In his recent announcement that Australia would resettle additional refugees from Syria, Prime Minister Tony Abbott said he wanted to give preference to those from persecuted minorities. So what are the minority groups that make up Syria? And are some more persecuted than others?
Prime Minister Tony Abbott has outlined that Australia wants to ensure refugees permanently resettled in Australia under the government's new humanitarian plan are from persecuted minority groups: "There are Muslim minorities, Druze, Turkoman, Kurds, there are non-Muslim minorities, Christians - various sorts - Jews, Yazidis, Armenians."
However by mapping out a refugee strategy that factors in ethnicity and religion, Mr Abbott has caused a stir. Many people have the impression that Australia will consider some groups over others, rather than treating all refugees equally.
Dr Benjamin Isakhan, Convenor of the Middle East Studies Forum at Deakin University, believes it causes problems to favour persecuted minorities. "No-one goes to bed feeling safe in Syria - no-one. It doesn't matter what religion or what ethnicity or what background. It's completely collapsed. So there is no one group that stands out as heavily persecuted. Everyone's in trouble," he said.
Syria is made up of many ethnic and religious minorities. Dr Isakhan says the region is diverse, and always has been. "This is the graveyard of empires. This is the place where human civilization was not only born, but each successive wave - from Alexander the Great, through to the Romans, through to ancient Mesopotamia, through to the classical Islamic period, and right up until today.. what we've seen is many different waves of civilisation coming though. And each one of them leaves their mark on Syria."
So which groups make up Syria today?
It is difficult to get a precise picture - before the conflict, official Syrian census data did not record religion or ethnicity. What is clear is that Sunni Muslims make up the broad majorityof the population, around 75 per cent.
Kurds are the largest ethnic minority in Syria, constituting around 10 per cent of the population - around 2 million of the pre-conflict population of around 22 million. The Kurds are mostly Sunni Muslim, but also include Yazidis and Christians. Around 12,000 to 15,000 Kurdish Yazidis are estimated to be living in Syria, though some historians believe more than half of the community may have emigrated from Syria in the past 30 years.
It is estimated around 10 per cent of Syria's population is Christian, with the Greek Orthodox and Greek Catholic Churches making up the largest denominations. But many have been forced to flee due to the rise and territorial spread of the self-proclaimed Islamic State, or IS. Australian government ministers have referred to Christians as the most persecuted group in Syria, but Professor Shahram Akbarzadeh, from the Alfred Deakin Institute for Citizenship and Globalisation, says this kind of language is reductive.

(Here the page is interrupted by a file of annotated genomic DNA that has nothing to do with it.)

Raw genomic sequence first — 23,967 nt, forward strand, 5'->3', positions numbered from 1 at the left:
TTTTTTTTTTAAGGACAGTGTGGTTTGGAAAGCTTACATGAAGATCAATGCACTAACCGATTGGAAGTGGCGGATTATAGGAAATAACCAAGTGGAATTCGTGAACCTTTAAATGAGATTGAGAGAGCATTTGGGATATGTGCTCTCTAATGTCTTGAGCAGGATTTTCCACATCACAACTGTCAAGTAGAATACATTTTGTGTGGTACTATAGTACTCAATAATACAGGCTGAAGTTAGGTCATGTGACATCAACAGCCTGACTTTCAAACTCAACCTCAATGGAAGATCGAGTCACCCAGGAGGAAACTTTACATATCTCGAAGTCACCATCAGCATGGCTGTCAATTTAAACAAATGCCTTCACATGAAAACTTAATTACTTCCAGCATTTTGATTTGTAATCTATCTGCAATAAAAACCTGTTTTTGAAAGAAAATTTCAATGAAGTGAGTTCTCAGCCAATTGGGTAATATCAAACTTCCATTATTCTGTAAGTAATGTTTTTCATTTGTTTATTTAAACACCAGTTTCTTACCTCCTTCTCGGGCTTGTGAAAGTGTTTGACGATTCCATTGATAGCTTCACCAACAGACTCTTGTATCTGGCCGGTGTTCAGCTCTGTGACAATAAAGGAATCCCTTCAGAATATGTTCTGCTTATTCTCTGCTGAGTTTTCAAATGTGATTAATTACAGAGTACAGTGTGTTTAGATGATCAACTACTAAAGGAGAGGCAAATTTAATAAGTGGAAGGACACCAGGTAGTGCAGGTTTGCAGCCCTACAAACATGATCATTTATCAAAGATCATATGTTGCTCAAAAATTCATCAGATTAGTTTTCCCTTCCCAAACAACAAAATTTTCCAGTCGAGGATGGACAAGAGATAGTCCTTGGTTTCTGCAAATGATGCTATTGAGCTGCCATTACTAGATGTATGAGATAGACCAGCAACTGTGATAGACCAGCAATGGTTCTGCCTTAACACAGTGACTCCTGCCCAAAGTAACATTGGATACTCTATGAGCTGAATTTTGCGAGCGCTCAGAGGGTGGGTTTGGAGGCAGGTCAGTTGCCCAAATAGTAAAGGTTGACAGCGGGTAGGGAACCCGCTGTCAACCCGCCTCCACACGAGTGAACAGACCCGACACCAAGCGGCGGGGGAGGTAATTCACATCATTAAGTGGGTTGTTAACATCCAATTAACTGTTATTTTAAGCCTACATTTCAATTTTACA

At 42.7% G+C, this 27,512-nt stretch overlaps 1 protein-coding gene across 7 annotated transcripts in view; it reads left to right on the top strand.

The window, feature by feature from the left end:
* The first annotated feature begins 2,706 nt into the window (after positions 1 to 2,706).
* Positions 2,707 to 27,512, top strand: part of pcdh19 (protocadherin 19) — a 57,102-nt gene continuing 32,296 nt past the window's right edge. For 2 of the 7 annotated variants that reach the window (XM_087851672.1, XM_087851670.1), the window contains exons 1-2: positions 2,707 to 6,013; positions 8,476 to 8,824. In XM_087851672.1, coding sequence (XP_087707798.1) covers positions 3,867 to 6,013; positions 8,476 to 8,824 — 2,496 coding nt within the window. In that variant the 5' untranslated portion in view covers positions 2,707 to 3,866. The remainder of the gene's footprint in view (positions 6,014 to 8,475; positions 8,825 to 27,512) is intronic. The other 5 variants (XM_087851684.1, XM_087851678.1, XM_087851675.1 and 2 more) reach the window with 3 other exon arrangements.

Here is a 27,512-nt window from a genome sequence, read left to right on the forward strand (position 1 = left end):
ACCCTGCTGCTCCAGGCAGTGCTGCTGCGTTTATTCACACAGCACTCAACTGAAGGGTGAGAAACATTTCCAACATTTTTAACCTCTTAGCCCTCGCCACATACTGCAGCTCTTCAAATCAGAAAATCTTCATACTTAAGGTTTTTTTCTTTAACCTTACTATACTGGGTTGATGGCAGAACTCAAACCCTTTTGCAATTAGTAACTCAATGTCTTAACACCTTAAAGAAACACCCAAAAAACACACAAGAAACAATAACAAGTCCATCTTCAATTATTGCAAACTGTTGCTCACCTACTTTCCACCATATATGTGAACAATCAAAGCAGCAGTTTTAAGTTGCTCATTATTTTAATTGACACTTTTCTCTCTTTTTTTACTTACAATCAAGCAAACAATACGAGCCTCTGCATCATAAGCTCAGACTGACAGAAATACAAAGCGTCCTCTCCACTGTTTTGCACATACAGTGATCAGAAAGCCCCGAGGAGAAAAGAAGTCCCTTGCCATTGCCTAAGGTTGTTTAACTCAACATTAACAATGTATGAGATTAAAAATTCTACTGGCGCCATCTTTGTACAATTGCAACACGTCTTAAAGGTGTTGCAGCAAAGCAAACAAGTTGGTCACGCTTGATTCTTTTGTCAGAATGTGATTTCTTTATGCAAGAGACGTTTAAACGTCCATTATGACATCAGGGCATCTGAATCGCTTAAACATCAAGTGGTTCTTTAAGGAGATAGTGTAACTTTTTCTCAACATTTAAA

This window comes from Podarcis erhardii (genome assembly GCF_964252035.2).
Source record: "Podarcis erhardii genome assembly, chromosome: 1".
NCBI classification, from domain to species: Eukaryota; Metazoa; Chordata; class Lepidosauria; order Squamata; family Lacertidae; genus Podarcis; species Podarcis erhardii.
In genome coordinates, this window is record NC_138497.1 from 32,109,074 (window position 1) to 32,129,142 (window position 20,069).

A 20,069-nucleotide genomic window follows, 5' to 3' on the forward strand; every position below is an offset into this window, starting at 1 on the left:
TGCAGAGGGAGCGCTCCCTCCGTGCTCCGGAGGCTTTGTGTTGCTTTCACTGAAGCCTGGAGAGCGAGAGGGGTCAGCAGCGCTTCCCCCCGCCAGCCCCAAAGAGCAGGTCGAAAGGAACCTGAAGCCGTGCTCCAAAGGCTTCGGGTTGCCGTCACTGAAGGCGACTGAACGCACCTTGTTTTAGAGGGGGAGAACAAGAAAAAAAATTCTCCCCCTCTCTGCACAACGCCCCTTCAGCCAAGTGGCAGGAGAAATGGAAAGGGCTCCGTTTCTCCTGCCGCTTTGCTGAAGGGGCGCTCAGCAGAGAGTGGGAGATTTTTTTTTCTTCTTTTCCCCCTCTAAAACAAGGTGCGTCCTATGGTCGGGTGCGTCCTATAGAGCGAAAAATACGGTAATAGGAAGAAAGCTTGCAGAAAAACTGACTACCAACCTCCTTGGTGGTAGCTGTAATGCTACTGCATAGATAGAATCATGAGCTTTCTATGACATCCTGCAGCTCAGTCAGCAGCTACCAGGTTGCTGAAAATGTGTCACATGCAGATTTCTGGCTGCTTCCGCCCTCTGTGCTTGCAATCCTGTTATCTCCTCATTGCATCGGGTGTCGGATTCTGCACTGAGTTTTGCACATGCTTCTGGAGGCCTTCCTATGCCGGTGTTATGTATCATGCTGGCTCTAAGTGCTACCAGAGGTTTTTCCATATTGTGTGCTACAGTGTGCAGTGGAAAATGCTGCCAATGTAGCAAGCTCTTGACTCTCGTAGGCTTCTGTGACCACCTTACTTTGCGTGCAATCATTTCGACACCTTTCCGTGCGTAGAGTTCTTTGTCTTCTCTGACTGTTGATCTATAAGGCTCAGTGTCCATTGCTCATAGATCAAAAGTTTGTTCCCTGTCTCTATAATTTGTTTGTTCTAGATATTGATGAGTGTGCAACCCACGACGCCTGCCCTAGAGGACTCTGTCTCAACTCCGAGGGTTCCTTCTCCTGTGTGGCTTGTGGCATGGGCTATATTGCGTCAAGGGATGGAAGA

"The Christian community in Syria is of course persecuted under ISIS, but that's not the only community that's being persecuted. ISIS, in fact, reserves most of its venom for the Shia community and the Alawite community, not the Christians so much. But, the question of return affects everyone equally in reality, and I think the current government is really playing a political game with the refugees," he said.
Alawites, a branch of Shia Islam, make up the largest religious minority in Syria, and represent between 8 and 15 per cent of the population. Ismailis and Twelvers are the other primary branches of Shia Islam that have a presence in the country. The Druze population in Syria, another group specifically mentioned by the government, is estimated to number between 500,000 and 700,000. They follow a monotheistic religion drawn on Ismailism, the second largest branch of Shia Islam.
Professor Akbarzadeh says while Syria has a long history of peaceful religious and ethnic diversity, the growth of IS has fundamentally shifted the geopolitical situation, and caused upheaval for many different communities that once lived in harmony.
"You have the Sunni population, you have Christian populations living in the region for centuries. You have Ismailis, you have Druze, you have the Alawites in Syria. So these communities have lived there for centuries and mostly peacefully. The current crisis with ISIS being there and the various factions fighting Bashar al-Assad's regime, has displaced a lot of these communities from their traditional homelands."
Deakin University's Ben Isakhan says Syria's diversity is both a defining part of its cultural identity, and a source of fragility.
"Syria and Iraq are the birthplace of human civilisation and since the earliest empires, people of all walks of life have come and gone through this part of the world and each one of them leaves their mark. And that's why these countries are so diverse, that's why they're so complicated and it's also precisely why they're so fragile," he said.